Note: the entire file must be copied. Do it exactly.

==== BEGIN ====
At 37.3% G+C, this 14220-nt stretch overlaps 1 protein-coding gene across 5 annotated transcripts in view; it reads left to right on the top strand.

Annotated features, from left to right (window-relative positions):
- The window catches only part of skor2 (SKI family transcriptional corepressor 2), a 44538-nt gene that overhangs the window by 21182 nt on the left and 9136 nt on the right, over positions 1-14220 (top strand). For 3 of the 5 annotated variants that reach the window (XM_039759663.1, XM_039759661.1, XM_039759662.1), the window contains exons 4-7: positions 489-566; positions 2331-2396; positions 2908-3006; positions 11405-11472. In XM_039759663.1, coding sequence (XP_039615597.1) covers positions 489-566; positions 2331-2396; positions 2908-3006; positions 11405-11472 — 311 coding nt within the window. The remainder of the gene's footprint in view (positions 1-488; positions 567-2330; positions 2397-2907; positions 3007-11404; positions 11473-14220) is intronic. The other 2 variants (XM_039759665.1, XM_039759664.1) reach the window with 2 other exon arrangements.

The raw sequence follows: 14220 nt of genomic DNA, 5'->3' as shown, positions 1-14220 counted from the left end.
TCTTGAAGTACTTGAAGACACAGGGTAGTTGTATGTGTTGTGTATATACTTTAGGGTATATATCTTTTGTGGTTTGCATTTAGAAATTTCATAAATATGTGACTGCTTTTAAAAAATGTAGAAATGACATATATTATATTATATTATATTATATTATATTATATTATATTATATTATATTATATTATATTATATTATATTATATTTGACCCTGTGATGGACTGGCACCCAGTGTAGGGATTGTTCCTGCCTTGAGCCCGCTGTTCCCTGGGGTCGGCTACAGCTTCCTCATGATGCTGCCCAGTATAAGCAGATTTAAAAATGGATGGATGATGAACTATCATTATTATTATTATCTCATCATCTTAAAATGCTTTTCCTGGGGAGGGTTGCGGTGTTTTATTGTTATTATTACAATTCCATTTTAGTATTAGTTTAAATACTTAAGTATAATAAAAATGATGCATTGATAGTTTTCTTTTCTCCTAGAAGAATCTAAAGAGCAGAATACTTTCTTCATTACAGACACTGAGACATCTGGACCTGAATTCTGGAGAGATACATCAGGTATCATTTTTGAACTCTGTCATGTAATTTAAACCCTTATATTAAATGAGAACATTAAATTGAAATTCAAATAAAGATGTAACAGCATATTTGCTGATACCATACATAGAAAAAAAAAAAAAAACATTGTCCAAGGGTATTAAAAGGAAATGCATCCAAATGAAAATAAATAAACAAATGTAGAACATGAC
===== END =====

At 37.3% G+C, this 14220-nt stretch overlaps 1 protein-coding gene across 5 annotated transcripts in view; it reads left to right on the top strand.

Annotated features, from left to right (window-relative positions):
- The window catches only part of skor2 (SKI family transcriptional corepressor 2), a 44538-nt gene that overhangs the window by 21182 nt on the left and 9136 nt on the right, over positions 1-14220 (top strand). For 3 of the 5 annotated variants that reach the window (XM_039759663.1, XM_039759661.1, XM_039759662.1), the window contains exons 4-7: positions 489-566; positions 2331-2396; positions 2908-3006; positions 11405-11472. In XM_039759663.1, coding sequence (XP_039615597.1) covers positions 489-566; positions 2331-2396; positions 2908-3006; positions 11405-11472 — 311 coding nt within the window. The remainder of the gene's footprint in view (positions 1-488; positions 567-2330; positions 2397-2907; positions 3007-11404; positions 11473-14220) is intronic. The other 2 variants (XM_039759665.1, XM_039759664.1) reach the window with 2 other exon arrangements.

The raw sequence follows: 14220 nt of genomic DNA, 5'->3' as shown, positions 1-14220 counted from the left end.
TCTTGAAGTACTTGAAGACACAGGGTAGTTGTATGTGTTGTGTATATACTTTAGGGTATATATCTTTTGTGGTTTGCATTTAGAAATTTCATAAATATGTGACTGCTTTTAAAAAATGTAGAAATGACATATATTATATTATATTATATTATATTATATTATATTATATTATATTATATTATATTATATTATATTATATTATATTTGACCCTGTGATGGACTGGCACCCAGTGTAGGGATTGTTCCTGCCTTGAGCCCGCTGTTCCCTGGGGTCGGCTACAGCTTCCTCATGATGCTGCCCAGTATAAGCAGATTTAAAAATGGATGGATGATGAACTATCATTATTATTATTATCTCATCATCTTAAAATGCTTTTCCTGGGGAGGGTTGCGGTGTTTTATTGTTATTATTACAATTCCATTTTAGTATTAGTTTAAATACTTAAGTATAATAAAAATGATGCATTGATAGTTTTCTTTTCTCCTAGAAGAATCTAAAGAGCAGAATACTTTCTTCATTACAGACACTGAGACATCTGGACCTGAATTCTGGAGAGATACATCAGGTATCATTTTTGAACTCTGTCATGTAATTTAAACCCTTATATTAAATGAGAACATTAAATTGAAATTCAAATAAAGATGTAACAGCATATTTGCTGATACCATACATAGAAAAAAAAAAAAAAACATTGTCCAAGGGTATTAAAAGGAAATGCATCCAAATGAAAATAAATAAACAAATGTAGAACATGAC